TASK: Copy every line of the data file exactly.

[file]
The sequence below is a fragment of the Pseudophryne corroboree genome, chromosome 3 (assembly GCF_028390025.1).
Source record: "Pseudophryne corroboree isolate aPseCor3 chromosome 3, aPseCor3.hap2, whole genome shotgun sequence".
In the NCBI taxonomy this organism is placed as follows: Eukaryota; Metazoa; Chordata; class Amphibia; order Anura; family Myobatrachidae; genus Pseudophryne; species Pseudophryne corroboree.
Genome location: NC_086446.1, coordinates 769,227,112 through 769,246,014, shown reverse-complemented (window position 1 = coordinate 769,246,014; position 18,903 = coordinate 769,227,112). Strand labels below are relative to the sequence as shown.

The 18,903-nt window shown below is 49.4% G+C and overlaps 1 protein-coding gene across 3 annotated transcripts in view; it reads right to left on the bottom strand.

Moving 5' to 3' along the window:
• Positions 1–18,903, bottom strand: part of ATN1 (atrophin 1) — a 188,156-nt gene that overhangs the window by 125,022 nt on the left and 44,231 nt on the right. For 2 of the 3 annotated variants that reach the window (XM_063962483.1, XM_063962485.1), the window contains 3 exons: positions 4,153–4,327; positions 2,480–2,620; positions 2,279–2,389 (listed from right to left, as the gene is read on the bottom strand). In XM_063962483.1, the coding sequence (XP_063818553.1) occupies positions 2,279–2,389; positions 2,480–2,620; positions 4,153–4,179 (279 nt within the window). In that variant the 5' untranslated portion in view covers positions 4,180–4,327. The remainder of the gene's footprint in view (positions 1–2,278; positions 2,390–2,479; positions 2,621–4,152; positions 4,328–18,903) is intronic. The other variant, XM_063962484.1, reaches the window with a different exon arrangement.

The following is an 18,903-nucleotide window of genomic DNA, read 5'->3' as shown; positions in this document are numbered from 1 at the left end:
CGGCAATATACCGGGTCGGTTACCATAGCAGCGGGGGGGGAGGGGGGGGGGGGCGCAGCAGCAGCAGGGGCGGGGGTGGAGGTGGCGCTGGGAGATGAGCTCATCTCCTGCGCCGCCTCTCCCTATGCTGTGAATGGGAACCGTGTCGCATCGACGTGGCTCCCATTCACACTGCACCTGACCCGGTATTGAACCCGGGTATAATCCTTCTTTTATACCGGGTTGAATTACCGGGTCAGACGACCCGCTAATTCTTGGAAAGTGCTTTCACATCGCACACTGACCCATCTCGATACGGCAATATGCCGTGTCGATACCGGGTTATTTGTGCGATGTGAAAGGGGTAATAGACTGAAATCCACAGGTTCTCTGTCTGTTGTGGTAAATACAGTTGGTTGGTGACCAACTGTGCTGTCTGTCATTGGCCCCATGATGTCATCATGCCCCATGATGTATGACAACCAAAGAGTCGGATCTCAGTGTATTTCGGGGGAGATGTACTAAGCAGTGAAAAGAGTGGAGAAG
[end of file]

The sequence below is a fragment of the Pseudophryne corroboree genome, chromosome 3 (assembly GCF_028390025.1).
Source record: "Pseudophryne corroboree isolate aPseCor3 chromosome 3, aPseCor3.hap2, whole genome shotgun sequence".
In the NCBI taxonomy this organism is placed as follows: Eukaryota; Metazoa; Chordata; class Amphibia; order Anura; family Myobatrachidae; genus Pseudophryne; species Pseudophryne corroboree.
Genome location: NC_086446.1, coordinates 769,227,112 through 769,246,014, shown reverse-complemented (window position 1 = coordinate 769,246,014; position 18,903 = coordinate 769,227,112). Strand labels below are relative to the sequence as shown.

The 18,903-nt window shown below is 49.4% G+C and overlaps 1 protein-coding gene across 3 annotated transcripts in view; it reads right to left on the bottom strand.

Moving 5' to 3' along the window:
• Positions 1–18,903, bottom strand: part of ATN1 (atrophin 1) — a 188,156-nt gene that overhangs the window by 125,022 nt on the left and 44,231 nt on the right. For 2 of the 3 annotated variants that reach the window (XM_063962483.1, XM_063962485.1), the window contains 3 exons: positions 4,153–4,327; positions 2,480–2,620; positions 2,279–2,389 (listed from right to left, as the gene is read on the bottom strand). In XM_063962483.1, the coding sequence (XP_063818553.1) occupies positions 2,279–2,389; positions 2,480–2,620; positions 4,153–4,179 (279 nt within the window). In that variant the 5' untranslated portion in view covers positions 4,180–4,327. The remainder of the gene's footprint in view (positions 1–2,278; positions 2,390–2,479; positions 2,621–4,152; positions 4,328–18,903) is intronic. The other variant, XM_063962484.1, reaches the window with a different exon arrangement.

The following is an 18,903-nucleotide window of genomic DNA, read 5'->3' as shown; positions in this document are numbered from 1 at the left end:
CGGCAATATACCGGGTCGGTTACCATAGCAGCGGGGGGGGAGGGGGGGGGGGGCGCAGCAGCAGCAGGGGCGGGGGTGGAGGTGGCGCTGGGAGATGAGCTCATCTCCTGCGCCGCCTCTCCCTATGCTGTGAATGGGAACCGTGTCGCATCGACGTGGCTCCCATTCACACTGCACCTGACCCGGTATTGAACCCGGGTATAATCCTTCTTTTATACCGGGTTGAATTACCGGGTCAGACGACCCGCTAATTCTTGGAAAGTGCTTTCACATCGCACACTGACCCATCTCGATACGGCAATATGCCGTGTCGATACCGGGTTATTTGTGCGATGTGAAAGGGGTAATAGACTGAAATCCACAGGTTCTCTGTCTGTTGTGGTAAATACAGTTGGTTGGTGACCAACTGTGCTGTCTGTCATTGGCCCCATGATGTCATCATGCCCCATGATGTATGACAACCAAAGAGTCGGATCTCAGTGTATTTCGGGGGAGATGTACTAAGCAGTGAAAAGAGTGGAGAAG